Two weeks before your move:

  1. Arrange a mail redirection service at the Post Office.
  2. While at your future premises, check that all facilities (e.g. kitchen) are in working order.

1 week before your move:

  1. Arrange for all your moving boxes to be delivered (or use your moving company’s packing service)
  2. Arrange for cleaners to do a last clean of your old office, should this be required by the landlord.

More information on our office moving service click here.

What To Do After Your Move – Part 1

Posted on November 17, 2016 by wardthomas
What To Do After Your Move

You’ve arrived at your new home and it seems as if, finally, the hard part of moving is over. Gone is the uncertainty over which company you’ll choose to help you move, what date you’ll settle on for moving day, which items you’ll pack up and take with you and which you’ll leave behind via charity shops or auctioneers. Gone, too, is the sheer slog of getting it all ready, wading through mountains of tasks and liaising with different people to keep the show on the road. Now you’re in your new house and able come up for air and to take a deep breath. Then, quickly or slowly, an uneasy feeling descends. It may feel like a kind of disorientation. You’re in the post-relocation stage, and it’s a bit like the aftershocks that follow an earthquake. The best way to get through it is to make conscious efforts to acclimatise yourself, especially if you’ve changed not only homes but actual areas and therefore the streets or countryside around you are unfamiliar. Here are some suggestions to help you get beyond this somewhat unsettling phase of your move.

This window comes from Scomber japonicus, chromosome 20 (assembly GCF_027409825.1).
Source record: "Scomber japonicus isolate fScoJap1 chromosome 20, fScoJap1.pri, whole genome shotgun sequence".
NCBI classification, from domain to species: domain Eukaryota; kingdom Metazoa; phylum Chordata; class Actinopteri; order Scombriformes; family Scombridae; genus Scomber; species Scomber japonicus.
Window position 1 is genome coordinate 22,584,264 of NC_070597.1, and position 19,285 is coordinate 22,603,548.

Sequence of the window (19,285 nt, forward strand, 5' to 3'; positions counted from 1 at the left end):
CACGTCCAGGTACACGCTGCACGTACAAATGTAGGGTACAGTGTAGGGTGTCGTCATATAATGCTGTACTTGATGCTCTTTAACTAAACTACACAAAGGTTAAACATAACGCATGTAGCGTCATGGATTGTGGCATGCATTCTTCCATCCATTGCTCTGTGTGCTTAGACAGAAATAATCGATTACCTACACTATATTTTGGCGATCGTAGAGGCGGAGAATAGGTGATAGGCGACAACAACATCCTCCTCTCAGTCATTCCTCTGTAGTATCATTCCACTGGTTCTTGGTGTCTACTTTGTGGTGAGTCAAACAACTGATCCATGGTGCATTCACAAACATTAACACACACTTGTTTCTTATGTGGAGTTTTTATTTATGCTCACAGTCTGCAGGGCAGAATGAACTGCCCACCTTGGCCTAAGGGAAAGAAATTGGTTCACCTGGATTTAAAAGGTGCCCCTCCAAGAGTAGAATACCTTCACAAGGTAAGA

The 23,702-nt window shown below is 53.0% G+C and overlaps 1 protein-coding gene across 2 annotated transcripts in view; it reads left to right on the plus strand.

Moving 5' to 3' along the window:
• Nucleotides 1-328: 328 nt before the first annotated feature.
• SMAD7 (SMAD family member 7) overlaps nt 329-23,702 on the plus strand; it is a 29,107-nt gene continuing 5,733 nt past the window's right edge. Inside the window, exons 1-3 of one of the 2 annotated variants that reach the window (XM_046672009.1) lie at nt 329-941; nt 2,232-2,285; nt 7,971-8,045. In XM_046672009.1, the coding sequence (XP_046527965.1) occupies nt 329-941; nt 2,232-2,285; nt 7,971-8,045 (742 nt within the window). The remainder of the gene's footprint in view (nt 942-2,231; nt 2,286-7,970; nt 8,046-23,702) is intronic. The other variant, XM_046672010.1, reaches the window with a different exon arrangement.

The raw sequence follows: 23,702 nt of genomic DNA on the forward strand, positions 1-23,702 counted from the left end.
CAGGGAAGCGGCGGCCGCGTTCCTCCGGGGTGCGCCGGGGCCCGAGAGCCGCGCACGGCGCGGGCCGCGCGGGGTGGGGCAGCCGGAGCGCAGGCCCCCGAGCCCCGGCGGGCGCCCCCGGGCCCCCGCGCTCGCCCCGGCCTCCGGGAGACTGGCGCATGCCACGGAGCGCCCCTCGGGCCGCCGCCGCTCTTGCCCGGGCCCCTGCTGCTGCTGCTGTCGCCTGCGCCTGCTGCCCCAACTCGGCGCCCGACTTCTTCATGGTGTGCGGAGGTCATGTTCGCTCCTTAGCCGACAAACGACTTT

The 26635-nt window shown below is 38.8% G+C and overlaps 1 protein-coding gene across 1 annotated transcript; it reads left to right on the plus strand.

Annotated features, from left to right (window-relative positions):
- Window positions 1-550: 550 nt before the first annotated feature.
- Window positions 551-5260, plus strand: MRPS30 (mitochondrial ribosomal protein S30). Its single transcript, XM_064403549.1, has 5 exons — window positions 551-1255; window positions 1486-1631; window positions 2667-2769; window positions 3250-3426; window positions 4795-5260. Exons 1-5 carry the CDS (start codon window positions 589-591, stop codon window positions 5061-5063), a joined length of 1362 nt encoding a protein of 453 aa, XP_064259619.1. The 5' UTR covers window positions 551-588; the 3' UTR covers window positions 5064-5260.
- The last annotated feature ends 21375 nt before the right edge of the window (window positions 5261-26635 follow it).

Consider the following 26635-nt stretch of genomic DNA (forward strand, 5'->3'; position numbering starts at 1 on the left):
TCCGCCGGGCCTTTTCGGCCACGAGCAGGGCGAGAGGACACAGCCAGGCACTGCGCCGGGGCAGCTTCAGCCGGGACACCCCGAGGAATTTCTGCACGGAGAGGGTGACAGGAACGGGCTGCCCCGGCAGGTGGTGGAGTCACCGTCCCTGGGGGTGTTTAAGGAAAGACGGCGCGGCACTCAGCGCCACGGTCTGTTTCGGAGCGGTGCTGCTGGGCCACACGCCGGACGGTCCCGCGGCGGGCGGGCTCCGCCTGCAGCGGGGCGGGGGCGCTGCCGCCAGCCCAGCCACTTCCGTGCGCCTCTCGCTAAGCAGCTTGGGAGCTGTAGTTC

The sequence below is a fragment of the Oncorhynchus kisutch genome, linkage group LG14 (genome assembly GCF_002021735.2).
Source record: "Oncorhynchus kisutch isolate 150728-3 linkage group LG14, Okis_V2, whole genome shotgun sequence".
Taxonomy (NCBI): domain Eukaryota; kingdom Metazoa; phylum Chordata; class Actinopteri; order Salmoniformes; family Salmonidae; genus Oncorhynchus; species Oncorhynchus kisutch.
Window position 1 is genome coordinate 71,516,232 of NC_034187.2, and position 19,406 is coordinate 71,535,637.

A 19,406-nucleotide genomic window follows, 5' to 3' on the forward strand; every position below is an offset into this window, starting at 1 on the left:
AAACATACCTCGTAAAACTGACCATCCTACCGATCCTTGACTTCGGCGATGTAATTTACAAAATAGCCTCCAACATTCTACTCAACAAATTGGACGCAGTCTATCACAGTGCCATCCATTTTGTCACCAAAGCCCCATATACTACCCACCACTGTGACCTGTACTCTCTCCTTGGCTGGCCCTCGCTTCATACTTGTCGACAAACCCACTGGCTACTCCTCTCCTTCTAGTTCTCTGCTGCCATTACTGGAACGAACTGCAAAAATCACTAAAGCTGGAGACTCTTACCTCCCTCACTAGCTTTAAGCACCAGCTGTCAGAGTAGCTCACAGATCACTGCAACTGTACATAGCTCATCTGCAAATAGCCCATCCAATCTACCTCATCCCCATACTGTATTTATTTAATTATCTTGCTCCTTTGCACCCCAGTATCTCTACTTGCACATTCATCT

1. Connect to your new neighbourhood by checking out local newspapers, community magazines, residents associations. Getting up to speed on what’s happening will help you feel less dislocated and focus your energies on the present.
  1. Join your local library and get library cards for everyone in your family. Not only are libraries good for books, they’re also community hubs where you can find out about events like writers’ groups, reading groups, authors’ promotional appearances and more.